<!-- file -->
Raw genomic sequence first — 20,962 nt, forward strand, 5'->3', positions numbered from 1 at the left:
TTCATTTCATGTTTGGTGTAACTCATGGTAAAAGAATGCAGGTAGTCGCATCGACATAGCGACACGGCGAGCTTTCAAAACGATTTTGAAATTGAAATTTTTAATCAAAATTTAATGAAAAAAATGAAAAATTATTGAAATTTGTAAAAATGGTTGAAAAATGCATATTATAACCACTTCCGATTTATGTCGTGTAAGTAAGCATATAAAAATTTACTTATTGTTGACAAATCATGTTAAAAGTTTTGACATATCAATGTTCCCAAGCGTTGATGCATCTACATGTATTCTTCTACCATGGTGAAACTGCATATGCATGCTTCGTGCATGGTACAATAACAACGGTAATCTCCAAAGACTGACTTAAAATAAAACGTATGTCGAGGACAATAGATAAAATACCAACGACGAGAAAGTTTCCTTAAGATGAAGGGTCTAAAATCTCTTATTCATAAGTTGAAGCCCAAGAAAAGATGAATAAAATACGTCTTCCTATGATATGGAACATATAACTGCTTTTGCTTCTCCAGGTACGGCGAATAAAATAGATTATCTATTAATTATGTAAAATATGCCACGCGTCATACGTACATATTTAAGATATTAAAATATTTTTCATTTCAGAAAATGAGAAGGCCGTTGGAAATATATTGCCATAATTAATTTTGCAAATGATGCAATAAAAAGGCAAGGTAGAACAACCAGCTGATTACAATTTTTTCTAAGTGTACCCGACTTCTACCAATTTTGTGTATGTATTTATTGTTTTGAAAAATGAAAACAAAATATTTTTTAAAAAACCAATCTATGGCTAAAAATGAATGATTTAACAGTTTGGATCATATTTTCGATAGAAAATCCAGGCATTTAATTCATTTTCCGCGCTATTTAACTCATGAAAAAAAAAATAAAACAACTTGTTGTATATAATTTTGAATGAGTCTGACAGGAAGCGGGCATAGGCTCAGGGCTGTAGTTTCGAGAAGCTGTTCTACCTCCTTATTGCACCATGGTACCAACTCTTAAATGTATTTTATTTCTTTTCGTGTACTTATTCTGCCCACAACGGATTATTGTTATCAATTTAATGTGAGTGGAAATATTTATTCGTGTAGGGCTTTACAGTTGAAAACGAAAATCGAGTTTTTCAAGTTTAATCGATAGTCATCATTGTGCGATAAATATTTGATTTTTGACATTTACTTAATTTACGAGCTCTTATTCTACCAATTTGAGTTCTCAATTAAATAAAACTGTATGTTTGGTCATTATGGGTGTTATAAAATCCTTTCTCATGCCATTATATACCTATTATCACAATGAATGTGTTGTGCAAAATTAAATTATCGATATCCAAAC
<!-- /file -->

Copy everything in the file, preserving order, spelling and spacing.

Raw genomic sequence first — 20,962 nt, forward strand, 5'->3', positions numbered from 1 at the left:
TTCATTTCATGTTTGGTGTAACTCATGGTAAAAGAATGCAGGTAGTCGCATCGACATAGCGACACGGCGAGCTTTCAAAACGATTTTGAAATTGAAATTTTTAATCAAAATTTAATGAAAAAAATGAAAAATTATTGAAATTTGTAAAAATGGTTGAAAAATGCATATTATAACCACTTCCGATTTATGTCGTGTAAGTAAGCATATAAAAATTTACTTATTGTTGACAAATCATGTTAAAAGTTTTGACATATCAATGTTCCCAAGCGTTGATGCATCTACATGTATTCTTCTACCATGGTGAAACTGCATATGCATGCTTCGTGCATGGTACAATAACAACGGTAATCTCCAAAGACTGACTTAAAATAAAACGTATGTCGAGGACAATAGATAAAATACCAACGACGAGAAAGTTTCCTTAAGATGAAGGGTCTAAAATCTCTTATTCATAAGTTGAAGCCCAAGAAAAGATGAATAAAATACGTCTTCCTATGATATGGAACATATAACTGCTTTTGCTTCTCCAGGTACGGCGAATAAAATAGATTATCTATTAATTATGTAAAATATGCCACGCGTCATACGTACATATTTAAGATATTAAAATATTTTTCATTTCAGAAAATGAGAAGGCCGTTGGAAATATATTGCCATAATTAATTTTGCAAATGATGCAATAAAAAGGCAAGGTAGAACAACCAGCTGATTACAATTTTTTCTAAGTGTACCCGACTTCTACCAATTTTGTGTATGTATTTATTGTTTTGAAAAATGAAAACAAAATATTTTTTAAAAAACCAATCTATGGCTAAAAATGAATGATTTAACAGTTTGGATCATATTTTCGATAGAAAATCCAGGCATTTAATTCATTTTCCGCGCTATTTAACTCATGAAAAAAAAAATAAAACAACTTGTTGTATATAATTTTGAATGAGTCTGACAGGAAGCGGGCATAGGCTCAGGGCTGTAGTTTCGAGAAGCTGTTCTACCTCCTTATTGCACCATGGTACCAACTCTTAAATGTATTTTATTTCTTTTCGTGTACTTATTCTGCCCACAACGGATTATTGTTATCAATTTAATGTGAGTGGAAATATTTATTCGTGTAGGGCTTTACAGTTGAAAACGAAAATCGAGTTTTTCAAGTTTAATCGATAGTCATCATTGTGCGATAAATATTTGATTTTTGACATTTACTTAATTTACGAGCTCTTATTCTACCAATTTGAGTTCTCAATTAAATAAAACTGTATGTTTGGTCATTATGGGTGTTATAAAATCCTTTCTCATGCCATTATATACCTATTATCACAATGAATGTGTTGTGCAAAATTAAATTATCGATATCCAAAC